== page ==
Congress slams ED summons to Mallikarjun Kharge, calls it 'outright affront' to Parliament
The Congress on Monday termed the Enforcement Directorate summons to Leader of Opposition in Rajya Sabha Mallikarjun Kharge as an "outright affront" to Parliament and MPs, and said it is high time that presiding officers of both Houses ensure that it does not recur.
Last week, on Thursday, the Enforcement Directorate had asked Kharge to appear before it in connection with a money laundering case linked to the National Herald newspaper.
In a statement, Congress general secretary Jairam Ramesh charged that the ED summons to Kharge when Parliament session was on was done with the sole purpose of harassing the Leader of Opposition (LOP) and the Congress.
He said this exercise of conducting a search at the office of the Young Indian by the ED could very well have been conducted in the presence of counsel authorised by the LOP for the purpose.
However, the ED did not accede to this request and insisted on his presence.
Ramesh said even though the House was in session, the LOP adhered to the summons and accordingly went to the Young Indian office in which premises he was required to be present for more than eight hours.
"Notwithstanding this fact, in matters, issuing of summons by ED or any law-enforcing agencies to any MP much less the Leader of Opposition when Parliament is in session, is an outright affront to the sacred institution of Parliament and Parliamentarians," he said.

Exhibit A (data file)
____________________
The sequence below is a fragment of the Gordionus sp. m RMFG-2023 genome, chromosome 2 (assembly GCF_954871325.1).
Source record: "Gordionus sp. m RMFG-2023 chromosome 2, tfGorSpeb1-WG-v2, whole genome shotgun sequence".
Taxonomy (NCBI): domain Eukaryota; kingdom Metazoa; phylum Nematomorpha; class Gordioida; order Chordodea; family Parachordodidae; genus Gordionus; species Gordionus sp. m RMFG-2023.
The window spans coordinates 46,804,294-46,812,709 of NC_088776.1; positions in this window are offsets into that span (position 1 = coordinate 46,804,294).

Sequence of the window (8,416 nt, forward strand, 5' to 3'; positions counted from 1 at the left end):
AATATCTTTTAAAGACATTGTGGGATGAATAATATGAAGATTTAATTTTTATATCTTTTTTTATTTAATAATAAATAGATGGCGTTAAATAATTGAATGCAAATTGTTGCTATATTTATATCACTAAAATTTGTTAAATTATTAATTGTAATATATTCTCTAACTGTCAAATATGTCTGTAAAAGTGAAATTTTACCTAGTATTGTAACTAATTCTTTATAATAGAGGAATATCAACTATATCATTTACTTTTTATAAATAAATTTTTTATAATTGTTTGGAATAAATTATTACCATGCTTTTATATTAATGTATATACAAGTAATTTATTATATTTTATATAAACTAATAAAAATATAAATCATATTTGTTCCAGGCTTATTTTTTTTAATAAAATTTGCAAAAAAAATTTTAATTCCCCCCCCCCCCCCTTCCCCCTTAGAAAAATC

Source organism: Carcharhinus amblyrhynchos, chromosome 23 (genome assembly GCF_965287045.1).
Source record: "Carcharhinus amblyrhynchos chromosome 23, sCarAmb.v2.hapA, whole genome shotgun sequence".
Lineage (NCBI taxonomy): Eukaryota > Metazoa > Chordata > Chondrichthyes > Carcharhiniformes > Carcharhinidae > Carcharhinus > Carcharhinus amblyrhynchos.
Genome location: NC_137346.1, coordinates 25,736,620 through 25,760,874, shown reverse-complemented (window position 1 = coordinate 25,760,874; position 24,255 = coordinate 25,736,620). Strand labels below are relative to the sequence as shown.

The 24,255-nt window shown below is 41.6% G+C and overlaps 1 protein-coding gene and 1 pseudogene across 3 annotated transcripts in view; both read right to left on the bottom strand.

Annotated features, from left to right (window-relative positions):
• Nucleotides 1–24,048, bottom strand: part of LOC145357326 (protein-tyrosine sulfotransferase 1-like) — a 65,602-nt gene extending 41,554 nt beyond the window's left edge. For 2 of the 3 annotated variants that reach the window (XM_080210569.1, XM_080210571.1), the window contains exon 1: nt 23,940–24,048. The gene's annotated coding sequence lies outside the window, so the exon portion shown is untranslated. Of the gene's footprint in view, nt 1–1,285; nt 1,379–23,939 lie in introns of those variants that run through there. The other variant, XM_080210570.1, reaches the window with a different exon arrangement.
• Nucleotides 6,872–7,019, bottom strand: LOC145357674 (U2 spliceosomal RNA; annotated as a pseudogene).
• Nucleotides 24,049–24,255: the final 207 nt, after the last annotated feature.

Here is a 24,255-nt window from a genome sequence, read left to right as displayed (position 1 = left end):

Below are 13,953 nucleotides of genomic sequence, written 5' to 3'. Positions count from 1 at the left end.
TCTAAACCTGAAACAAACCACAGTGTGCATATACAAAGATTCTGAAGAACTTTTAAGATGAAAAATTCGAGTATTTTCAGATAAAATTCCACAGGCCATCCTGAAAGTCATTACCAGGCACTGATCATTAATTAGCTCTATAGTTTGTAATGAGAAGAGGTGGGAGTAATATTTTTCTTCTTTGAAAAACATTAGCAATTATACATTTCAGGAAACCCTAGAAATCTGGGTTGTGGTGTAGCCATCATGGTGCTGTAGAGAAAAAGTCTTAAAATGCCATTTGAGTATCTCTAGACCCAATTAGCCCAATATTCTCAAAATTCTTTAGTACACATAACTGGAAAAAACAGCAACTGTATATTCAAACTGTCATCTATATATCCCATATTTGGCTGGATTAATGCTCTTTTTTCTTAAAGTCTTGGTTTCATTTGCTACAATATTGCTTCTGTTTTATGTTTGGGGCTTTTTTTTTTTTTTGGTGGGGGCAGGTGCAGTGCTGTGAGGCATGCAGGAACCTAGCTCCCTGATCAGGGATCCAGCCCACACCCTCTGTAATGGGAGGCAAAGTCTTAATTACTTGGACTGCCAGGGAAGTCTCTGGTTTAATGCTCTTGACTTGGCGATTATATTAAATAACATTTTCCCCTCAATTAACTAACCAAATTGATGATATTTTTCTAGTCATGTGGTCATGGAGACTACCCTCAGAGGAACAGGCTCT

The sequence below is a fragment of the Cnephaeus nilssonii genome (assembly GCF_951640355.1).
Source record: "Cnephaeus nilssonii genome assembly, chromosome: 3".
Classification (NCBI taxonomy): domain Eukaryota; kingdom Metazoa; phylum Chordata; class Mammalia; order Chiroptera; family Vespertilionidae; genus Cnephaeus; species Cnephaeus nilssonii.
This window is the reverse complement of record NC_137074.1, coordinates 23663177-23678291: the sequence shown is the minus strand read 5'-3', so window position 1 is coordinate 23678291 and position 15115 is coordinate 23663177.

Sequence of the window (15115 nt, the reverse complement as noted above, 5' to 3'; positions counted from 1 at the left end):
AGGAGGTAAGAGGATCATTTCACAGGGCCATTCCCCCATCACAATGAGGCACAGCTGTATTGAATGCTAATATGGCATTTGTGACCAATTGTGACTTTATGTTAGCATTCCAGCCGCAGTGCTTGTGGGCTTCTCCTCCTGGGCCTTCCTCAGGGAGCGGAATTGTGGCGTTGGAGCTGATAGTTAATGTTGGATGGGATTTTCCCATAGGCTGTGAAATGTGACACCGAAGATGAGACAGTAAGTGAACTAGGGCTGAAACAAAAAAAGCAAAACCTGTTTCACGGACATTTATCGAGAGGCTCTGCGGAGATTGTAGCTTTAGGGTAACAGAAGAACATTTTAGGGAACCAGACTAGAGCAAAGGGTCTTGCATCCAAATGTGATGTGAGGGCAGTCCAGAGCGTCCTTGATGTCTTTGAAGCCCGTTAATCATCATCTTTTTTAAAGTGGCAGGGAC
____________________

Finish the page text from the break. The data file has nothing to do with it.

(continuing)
"Under the circumstances, in keeping with the sanctity of Parliament and Parliamentarians and its time-honoured conventions, it is high time that the presiding officers of both Houses may deliberate and ensure that such gross affronts on Parliament and MPs does not recur," Ramesh said in the statement.
The Congress leader also referred to the August 5 observation made by the Rajya Sabha chairman, the thrust of which was that Parliamentary privileges are not available in criminal cases.
Ramesh said there is no dispute whatsoever on the well-established position that privileges are not available in criminal cases, but noted that in the National Herald case, the LOP is not the accused.
He also drew attention to Rule 229 of the Rules of Procedure and Conduct of Business in Lok Sabha and Rule 222A of Rules of Procedure and Conduct of Business in Rajya Sabha provisions of which require that whenever a Member of Parliament is arrested on a criminal charge or for criminal offence or is sentenced to imprisonment or is detained under an executive order, the committing judge, magistrate or executive authority, an intimation has to be immediately sent to Speaker Lok Sabha or Chairman Rajya Sabha as the case may be.
"The legislative intent behind these provisions is that the House has a right to be informed as to why a member is not able to attend sitting of the House concerned, reason being no obstruction is caused to a Member of Parliament in performance of his/her Parliamentary duties unless and until there are sufficient reasons meaning thereby their detention under a criminal case," Ramesh said.